There are a number of similarities between the Success Model and other models examined in this blog, including ITF and TAM. In addition to the parallels with the Success Model’s ‘Intention to use’ and ‘Use’ with TAM’s acceptance model, there are also overlaps in the Interactive Triptych Framework. Examining the system and content individually as a means of understanding the impact on the user’s behaviour (intentions and usage) is mimicked in the Usability and Usefulness of the system and content to the user in ITF. In the same vein, the usefulness and usability is also paramount when evaluating user acceptance in the Technology Acceptance Model. In this respect all three frameworks are similar. Where the Revised Success Model differs is in its application of these measurements. Where TAM evaluates if a system will be accepted by users, the Success Model can generate a list of measurable benefits which can be used to gauge the system success. This provides the opportunity to evaluate the success of a system over time, as users become more familiar with a system over time.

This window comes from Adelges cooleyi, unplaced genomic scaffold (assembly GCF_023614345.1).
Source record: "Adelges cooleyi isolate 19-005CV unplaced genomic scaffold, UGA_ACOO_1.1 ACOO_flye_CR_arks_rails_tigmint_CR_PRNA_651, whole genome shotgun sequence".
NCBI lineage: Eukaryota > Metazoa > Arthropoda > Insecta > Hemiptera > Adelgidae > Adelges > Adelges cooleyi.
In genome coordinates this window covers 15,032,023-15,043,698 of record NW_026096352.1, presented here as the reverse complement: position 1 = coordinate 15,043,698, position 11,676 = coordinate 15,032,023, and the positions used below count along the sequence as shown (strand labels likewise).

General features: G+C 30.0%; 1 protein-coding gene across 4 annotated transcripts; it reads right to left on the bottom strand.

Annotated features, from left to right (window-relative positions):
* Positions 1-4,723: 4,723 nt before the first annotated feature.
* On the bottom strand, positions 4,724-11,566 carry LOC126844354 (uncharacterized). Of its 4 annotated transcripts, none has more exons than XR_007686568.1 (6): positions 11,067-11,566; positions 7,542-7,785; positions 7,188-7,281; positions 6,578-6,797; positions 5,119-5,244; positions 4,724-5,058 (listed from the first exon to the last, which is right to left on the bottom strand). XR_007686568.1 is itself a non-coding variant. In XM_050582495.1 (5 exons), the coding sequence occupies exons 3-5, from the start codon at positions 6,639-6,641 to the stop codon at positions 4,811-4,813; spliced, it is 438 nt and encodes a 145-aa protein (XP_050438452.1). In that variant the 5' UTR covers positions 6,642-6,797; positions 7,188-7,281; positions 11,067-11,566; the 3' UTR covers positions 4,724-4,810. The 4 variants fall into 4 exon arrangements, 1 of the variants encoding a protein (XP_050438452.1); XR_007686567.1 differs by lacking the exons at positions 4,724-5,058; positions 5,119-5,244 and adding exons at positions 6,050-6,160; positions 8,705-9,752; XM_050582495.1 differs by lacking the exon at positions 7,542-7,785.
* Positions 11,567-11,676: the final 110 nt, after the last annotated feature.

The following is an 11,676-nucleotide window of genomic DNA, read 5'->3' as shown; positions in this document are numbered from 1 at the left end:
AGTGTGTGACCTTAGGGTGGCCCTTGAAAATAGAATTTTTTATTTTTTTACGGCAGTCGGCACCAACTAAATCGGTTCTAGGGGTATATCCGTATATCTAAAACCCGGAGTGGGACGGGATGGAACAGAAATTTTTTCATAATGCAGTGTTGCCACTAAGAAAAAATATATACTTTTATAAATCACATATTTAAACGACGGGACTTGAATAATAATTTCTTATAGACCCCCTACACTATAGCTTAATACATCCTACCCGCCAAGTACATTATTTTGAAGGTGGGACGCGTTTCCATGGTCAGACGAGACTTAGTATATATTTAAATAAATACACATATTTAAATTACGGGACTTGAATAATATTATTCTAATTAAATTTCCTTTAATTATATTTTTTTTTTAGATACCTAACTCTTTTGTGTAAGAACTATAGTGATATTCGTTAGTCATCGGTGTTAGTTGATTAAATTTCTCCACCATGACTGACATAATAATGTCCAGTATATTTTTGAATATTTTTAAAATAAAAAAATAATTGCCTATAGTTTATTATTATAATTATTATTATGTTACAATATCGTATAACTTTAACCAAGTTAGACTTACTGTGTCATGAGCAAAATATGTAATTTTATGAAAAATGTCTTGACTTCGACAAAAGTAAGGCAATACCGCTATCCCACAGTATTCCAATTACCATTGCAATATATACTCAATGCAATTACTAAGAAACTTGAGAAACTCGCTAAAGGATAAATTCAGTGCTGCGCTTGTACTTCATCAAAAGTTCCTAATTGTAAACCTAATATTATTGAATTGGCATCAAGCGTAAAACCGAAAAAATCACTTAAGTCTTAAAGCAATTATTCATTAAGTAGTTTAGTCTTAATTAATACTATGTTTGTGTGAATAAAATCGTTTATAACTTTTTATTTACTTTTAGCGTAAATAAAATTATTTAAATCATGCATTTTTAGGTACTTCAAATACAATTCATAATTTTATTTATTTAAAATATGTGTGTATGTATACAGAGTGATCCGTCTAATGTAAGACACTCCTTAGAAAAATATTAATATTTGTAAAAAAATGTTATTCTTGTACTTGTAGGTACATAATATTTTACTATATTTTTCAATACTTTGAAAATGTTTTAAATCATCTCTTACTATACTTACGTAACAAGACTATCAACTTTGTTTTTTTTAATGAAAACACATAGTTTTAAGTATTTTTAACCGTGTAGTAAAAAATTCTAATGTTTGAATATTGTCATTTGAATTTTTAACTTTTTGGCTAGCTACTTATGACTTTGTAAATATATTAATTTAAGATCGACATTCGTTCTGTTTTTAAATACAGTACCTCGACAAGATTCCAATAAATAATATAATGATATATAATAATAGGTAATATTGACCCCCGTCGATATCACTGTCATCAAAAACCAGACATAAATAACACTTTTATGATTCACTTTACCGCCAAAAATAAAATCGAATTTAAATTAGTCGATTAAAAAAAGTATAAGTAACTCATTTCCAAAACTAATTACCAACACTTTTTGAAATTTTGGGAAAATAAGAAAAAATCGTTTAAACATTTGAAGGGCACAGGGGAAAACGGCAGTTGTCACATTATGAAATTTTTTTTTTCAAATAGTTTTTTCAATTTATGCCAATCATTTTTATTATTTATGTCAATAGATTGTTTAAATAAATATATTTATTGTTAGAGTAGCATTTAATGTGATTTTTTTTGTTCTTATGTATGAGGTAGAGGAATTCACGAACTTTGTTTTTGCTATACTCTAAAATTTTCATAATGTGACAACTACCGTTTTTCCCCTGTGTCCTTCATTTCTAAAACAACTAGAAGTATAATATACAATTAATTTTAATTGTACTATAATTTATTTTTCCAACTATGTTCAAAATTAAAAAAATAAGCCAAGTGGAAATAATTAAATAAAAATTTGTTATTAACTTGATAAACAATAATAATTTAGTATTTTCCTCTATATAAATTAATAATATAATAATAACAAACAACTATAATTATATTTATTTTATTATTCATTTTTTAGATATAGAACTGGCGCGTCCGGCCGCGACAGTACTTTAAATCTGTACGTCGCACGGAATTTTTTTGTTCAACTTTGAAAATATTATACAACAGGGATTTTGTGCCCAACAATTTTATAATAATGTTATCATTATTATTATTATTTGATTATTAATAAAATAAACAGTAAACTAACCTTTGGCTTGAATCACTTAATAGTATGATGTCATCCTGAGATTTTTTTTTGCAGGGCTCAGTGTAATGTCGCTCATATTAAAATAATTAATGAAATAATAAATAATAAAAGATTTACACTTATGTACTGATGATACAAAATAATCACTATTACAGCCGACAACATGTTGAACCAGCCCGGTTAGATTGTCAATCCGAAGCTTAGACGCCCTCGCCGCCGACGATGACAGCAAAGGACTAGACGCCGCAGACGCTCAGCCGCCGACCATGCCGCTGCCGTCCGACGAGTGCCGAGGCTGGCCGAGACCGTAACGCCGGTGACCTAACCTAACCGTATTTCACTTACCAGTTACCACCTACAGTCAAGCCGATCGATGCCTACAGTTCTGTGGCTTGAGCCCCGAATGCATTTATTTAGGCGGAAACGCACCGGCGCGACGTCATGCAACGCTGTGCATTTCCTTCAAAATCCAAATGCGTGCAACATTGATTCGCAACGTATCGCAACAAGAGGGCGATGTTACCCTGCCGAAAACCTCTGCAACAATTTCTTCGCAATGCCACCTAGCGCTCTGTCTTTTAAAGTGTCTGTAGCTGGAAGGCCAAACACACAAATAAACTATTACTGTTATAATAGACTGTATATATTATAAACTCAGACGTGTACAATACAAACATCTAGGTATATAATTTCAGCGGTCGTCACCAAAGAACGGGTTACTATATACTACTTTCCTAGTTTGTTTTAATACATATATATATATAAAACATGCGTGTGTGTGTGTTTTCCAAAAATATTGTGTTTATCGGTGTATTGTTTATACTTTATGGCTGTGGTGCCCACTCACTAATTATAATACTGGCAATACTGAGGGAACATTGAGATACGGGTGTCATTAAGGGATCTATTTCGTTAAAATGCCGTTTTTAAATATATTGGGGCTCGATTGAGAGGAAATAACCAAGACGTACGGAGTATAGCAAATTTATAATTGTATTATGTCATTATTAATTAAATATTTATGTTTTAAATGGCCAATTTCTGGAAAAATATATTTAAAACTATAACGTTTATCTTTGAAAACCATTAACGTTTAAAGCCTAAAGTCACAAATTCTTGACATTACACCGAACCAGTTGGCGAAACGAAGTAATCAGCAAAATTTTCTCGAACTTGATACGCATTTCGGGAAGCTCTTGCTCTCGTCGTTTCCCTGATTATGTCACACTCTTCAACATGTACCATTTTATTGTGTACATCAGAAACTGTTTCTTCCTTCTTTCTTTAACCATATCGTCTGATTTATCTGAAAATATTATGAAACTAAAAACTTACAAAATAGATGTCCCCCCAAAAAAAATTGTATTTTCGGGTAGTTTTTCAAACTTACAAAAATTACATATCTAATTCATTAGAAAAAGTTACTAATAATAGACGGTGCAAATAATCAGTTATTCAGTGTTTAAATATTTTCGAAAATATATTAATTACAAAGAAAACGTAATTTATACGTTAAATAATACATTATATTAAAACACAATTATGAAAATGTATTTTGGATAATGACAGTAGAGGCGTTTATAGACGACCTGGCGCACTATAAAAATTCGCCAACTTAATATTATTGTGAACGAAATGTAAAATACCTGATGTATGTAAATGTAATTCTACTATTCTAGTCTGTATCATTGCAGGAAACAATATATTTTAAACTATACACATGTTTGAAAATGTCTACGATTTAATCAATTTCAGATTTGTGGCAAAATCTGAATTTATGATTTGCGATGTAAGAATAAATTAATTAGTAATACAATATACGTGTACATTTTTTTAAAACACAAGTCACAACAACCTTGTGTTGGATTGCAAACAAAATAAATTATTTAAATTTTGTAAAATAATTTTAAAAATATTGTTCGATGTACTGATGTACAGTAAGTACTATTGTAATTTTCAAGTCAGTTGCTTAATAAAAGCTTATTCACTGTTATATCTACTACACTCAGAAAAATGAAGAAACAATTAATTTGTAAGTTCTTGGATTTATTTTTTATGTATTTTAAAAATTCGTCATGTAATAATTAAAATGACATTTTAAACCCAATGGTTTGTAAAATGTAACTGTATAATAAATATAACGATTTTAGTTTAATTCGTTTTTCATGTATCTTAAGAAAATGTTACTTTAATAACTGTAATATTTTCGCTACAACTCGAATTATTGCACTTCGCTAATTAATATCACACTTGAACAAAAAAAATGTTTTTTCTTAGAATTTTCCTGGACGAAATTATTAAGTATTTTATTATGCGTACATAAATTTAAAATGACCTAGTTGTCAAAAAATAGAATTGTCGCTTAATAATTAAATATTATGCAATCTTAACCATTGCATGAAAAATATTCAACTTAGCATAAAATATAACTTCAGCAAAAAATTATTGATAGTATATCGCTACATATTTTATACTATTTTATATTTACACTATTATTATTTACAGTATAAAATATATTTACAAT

DeLone and McLean believe that the rapidly changing environment of information systems does not require an entirely new set of measures. They recommend that identifying success measures which already exist and have been validated through previous application can be enhanced and modified where necessary. New, untested measures should be adopted as a last resort. ITF and TAM have demonstrated similarities in their approach to rule them out as new. While TAM has received extensive testing in previous research, ITF is still relatively young. Adopting the ITF model for the UX2.0 project will hopefully further the research in this area.

Girl Geek Dinners: Edinburgh